Judging from the height of their kicks, I imagine an assailant dropping to his knees.  “These kids can turn out winners,” I think as my mind envisions an encounter and then their little legs carrying them speedily away from the danger.



By Trudy A. Martinez

Normally in the morning when my grandmother awakes, my aunt will attend to her needs, but this summer, I am to be her little helper. When I agreed to be her little helper, I had no idea that she would be my alarm clock. Promptly at 5:00 A.M., she goes off: “TRU-U-U DY.” she calls out, pronouncing each syllable of my name separately as if to transform it from one name into two. The sound of the vowel is intense, imitating the doleful howl of a wolf.

“TRU-U-U DY,” she repeats. As the stress of the syllables gain intensity, the tone of her voice rises, producing an irritating ring in my ear. Then just as abruptly, her voice drops to a sweet mellow tone that sounds almost like a whisper. “Are you up, Buttercup?” She asks. The expression of endearment (Buttercup) softens the rude harshness of my awakening and soothes my senses.

“I am now.” I quickly reply, preventing her from repeating the episode. “What on earth can she want at this hour of the morning?” I think as my brain slowly came out of its dream-like state. “Perhaps, she misplaced her cane.” I reason as I hop out of bed. “Granny needs her cane,” I assure myself, “–to find her way to the bathroom.” I continue to justify my thinking as I make my way down the hall to her room, “The cane is like another leg to Granny, strong and sturdy; it assists her old weary bones by holding up her aggregated frame.” As I approach the doorway, her words greet me.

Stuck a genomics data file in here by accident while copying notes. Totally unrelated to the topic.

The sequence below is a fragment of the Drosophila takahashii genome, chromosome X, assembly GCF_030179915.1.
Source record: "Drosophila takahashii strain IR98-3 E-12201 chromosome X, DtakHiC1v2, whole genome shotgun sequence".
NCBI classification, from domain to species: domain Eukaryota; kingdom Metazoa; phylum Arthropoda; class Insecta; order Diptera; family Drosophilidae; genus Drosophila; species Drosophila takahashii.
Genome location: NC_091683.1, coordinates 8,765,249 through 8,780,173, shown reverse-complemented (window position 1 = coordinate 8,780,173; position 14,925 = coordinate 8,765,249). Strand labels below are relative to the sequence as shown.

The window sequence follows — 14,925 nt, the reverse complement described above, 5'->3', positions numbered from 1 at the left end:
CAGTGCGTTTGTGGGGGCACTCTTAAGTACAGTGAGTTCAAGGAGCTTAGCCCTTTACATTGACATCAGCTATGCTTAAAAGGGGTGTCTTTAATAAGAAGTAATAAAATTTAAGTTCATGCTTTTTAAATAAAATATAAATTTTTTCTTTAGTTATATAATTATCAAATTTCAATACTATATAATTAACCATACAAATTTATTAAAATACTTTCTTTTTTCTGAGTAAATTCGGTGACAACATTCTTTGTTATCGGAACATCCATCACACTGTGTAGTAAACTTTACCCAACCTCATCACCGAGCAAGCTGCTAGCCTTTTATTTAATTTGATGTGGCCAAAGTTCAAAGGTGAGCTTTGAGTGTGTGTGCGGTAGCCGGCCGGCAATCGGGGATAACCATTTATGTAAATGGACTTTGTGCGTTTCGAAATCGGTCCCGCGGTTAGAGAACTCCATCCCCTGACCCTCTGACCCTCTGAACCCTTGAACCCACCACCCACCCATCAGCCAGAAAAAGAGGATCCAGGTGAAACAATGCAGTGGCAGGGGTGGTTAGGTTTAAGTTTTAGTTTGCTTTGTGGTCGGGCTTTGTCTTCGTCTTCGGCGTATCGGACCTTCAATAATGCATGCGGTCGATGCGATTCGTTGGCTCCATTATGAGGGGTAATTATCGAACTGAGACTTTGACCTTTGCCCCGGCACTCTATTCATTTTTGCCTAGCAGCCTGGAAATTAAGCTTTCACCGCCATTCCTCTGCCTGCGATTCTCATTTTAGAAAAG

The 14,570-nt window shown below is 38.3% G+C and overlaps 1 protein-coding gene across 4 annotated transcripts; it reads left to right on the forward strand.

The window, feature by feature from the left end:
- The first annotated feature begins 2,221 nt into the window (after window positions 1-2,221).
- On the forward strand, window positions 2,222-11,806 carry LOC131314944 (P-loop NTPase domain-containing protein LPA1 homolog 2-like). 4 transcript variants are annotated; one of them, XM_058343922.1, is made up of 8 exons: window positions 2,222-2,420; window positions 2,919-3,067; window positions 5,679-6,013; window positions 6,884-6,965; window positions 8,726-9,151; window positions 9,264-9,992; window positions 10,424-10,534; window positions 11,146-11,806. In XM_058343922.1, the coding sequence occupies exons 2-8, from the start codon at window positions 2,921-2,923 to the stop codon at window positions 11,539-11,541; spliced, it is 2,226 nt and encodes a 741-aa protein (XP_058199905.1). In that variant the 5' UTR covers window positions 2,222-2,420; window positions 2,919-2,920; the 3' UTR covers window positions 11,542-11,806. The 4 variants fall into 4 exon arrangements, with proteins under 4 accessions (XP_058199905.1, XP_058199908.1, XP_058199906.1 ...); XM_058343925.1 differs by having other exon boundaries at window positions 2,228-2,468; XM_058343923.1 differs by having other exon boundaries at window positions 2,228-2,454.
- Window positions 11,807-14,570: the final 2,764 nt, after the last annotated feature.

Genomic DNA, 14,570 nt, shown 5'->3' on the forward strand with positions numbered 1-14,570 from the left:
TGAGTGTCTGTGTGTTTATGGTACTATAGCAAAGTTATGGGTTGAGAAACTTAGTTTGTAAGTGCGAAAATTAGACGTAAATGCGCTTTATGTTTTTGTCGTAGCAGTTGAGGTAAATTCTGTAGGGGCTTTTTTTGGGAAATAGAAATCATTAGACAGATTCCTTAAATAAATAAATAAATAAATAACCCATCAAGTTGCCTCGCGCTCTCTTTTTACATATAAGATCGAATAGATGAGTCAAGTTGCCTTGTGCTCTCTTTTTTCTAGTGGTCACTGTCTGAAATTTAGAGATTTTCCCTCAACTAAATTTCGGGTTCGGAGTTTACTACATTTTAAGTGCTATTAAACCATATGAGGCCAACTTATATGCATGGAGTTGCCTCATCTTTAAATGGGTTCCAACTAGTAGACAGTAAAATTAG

“Buttercup,” she says sweetly as I enter the room,” I want you to give me my shot this morning.”

“You want me to do what?” I said, questioning the words tingling in my ears; they send chills down my spine, feeding the surface of my skin with blossoming goose bumps.

“I want you to give me my insulin shot,” she repeats.

“Aunt Peg said she will give you your shot before she leaves.” I shudder to think I will need to do it. “I am only nine years old.” I add, trying to convince her I wasn’t worthy of such an honor. “Besides,” I continue “I don’t know how,” thinking the matter is now settled and my final reply will put an end to such an outrageous idea.

“I’ll teach you,” she quickly replies in a reassuring tone. “You may be only nine,” she says, smiling. “But you look and act much older.” As she continues to butter me up, she reaches for my hand, grasping it and squeezing it gently as she speaks. “I am confident you can do it,” she says. “Say you will,” She pleads. “Say you will.” Granny’s eyes are small and gray; they appear like passage ways that led into the inner depth of her being, pleading with me long after her words cease.